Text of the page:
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Weakening of the Atlantic Meridional Overturning Circulation abyssal limb in the North Atlantic


The abyssal limb of the global Meridional Overturning Circulation redistributes heat and carbon as it carries Antarctic Bottom Water from the Southern Ocean towards the Northern Hemisphere. Using mooring observations and hydrographic data from multiple sources in the North Atlantic, we show that northward-flowing Antarctic Bottom Water is constrained below 4,500 m with a mean volume transport of 2.40 ± 0.25 Sv at 16° N. We find that during 2000–2020, the Antarctic Bottom Water northward transport weakened by approximately 0.35 ± 0.13 Sv, corresponding to a 12 ± 5% decrease. The weakening of the Atlantic Meridional Overturning Circulation abyssal cell is a probable response to reduced Antarctic Bottom Water formation rates over the past several decades and is associated with abyssal warming observed throughout the western Atlantic Ocean. We estimate that the warming of the Antarctic Bottom Water layer in the subtropical North Atlantic is, on average, 1 m°C per year in the last two decades due to the downward heaving of abyssal isopycnals, contributing to the increase of abyssal heat content and, hence, sea-level rise in the region (1 m°C = 0.001 °C). This warming trend is approximately half of the Antarctic Bottom Water warming trend observed in the South Atlantic and parts of the Southern Ocean, indicating a dilution of the signal as the Antarctic Bottom Water crosses the Equator.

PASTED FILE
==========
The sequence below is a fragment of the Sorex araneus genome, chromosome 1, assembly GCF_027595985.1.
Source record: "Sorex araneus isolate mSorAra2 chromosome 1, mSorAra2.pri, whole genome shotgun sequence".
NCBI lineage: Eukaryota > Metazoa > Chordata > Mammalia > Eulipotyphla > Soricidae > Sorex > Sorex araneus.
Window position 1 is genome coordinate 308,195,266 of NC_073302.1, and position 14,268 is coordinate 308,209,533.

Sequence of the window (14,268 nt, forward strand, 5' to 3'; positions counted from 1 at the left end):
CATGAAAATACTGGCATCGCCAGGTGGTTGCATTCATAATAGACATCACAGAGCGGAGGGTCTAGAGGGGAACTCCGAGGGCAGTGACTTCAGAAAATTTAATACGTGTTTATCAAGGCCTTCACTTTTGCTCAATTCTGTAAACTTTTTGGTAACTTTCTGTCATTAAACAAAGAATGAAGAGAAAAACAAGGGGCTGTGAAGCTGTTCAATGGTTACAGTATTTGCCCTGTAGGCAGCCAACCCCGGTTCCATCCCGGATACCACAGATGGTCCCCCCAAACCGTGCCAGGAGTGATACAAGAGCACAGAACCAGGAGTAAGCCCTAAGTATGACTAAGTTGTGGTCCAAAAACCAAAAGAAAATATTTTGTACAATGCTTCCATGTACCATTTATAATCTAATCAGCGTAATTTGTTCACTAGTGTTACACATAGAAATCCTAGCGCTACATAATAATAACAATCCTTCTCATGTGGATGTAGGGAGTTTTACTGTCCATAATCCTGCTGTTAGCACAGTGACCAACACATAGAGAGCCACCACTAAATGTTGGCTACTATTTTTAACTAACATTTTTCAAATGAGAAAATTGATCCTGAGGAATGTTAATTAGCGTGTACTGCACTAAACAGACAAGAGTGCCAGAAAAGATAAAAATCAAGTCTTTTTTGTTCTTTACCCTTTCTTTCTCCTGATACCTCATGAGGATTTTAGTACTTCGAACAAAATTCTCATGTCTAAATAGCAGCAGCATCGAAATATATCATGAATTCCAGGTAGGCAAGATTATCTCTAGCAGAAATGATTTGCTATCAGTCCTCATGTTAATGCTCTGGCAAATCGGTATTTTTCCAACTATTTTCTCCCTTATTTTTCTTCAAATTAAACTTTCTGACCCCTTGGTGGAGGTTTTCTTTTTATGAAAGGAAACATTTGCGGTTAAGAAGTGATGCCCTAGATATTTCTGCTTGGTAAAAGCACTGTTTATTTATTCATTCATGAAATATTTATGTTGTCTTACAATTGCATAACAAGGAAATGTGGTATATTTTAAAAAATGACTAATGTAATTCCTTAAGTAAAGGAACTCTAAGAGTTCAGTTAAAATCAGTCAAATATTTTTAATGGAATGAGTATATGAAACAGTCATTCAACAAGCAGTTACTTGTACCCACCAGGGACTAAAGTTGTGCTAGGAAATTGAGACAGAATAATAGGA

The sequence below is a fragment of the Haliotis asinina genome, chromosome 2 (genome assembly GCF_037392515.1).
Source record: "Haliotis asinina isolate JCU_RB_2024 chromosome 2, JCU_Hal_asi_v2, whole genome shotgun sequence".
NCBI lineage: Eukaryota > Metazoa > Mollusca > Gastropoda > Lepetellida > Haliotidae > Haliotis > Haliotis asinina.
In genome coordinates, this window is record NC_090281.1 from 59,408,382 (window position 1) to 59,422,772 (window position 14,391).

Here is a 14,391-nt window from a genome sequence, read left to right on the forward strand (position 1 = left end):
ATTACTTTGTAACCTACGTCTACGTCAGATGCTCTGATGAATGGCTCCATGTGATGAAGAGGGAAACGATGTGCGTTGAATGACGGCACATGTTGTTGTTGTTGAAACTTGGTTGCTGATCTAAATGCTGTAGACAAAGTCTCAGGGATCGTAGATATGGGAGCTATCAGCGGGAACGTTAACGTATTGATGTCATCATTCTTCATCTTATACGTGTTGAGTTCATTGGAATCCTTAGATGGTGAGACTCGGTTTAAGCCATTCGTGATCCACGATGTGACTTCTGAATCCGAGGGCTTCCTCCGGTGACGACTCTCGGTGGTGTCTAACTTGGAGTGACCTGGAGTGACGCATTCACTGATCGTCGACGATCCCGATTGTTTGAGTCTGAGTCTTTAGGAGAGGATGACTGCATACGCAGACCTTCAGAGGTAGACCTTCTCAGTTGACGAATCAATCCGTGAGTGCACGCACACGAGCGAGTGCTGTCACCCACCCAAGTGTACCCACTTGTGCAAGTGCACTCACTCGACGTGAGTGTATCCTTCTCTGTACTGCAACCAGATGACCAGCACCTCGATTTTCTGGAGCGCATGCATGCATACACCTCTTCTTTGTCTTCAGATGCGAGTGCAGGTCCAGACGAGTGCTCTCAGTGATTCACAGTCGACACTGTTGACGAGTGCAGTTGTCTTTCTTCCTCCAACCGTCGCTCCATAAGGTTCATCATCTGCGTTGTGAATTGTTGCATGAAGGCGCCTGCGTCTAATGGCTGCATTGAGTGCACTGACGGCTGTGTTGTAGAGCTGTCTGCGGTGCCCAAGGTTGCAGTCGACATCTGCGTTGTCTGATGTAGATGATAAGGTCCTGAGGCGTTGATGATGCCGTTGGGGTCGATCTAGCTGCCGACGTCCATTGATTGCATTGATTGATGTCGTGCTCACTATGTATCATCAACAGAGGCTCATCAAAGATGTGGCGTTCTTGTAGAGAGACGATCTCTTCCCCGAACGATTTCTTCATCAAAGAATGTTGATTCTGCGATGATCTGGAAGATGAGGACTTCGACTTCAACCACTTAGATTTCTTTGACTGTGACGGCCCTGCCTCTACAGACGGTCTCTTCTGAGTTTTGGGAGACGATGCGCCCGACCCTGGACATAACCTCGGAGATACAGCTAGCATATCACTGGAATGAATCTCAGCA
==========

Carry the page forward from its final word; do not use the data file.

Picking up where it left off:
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Fig. 1: AABW distribution and its primary pathways in the North Atlantic.
Fig. 2: MOVE data analysis showing the AABW flow weakening in the twenty-first century at 16° N.
Fig. 3: MOVE data analysis showing that warming due to isopycnal heaving near the MAR decreased the abyssal geostrophic shear at 16° N.
Fig. 4: Analysis of the hydrographic observations showing the AABW distribution and its warming signal at 24.5° N–26.5° N.

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Data availability

All data used in this study are freely available and can be accessed as follows: MOVE (link for the OceanSITES Global Data Assembly Center Public FTP Server can be found at (ref. 72)); GAGE ( (ref. 73)); WOCE and GOSHIP A05 line ( (ref. 74)); RAPID ( (ref. 75)); Deep Argo ( (ref. 76)); WBTS (link for the AOML-NOAA’s public FTP server can be found at (ref. 77)); WOA18 ( (ref. 78)); GEBCO ( (ref. 55).

Code availability

All the codes used in this study are freely available in public repositories. As mentioned in Methods, all relevant seawater parameters, properties and dynamic height were computed using the Python Gibbs Seawater Oceanographic 3.4.2 software available at The γn routine can be found at The Python pyMannKendall software for the MK trends statistical tests is available at Finally, all data handling, mathematical operations, data interpolation and data filtering procedures were performed using standard functions found in the Xarray 0.20.1 (, Numpy 1.21.5 ( and Scipy 1.7.3 ( Python 3 packages.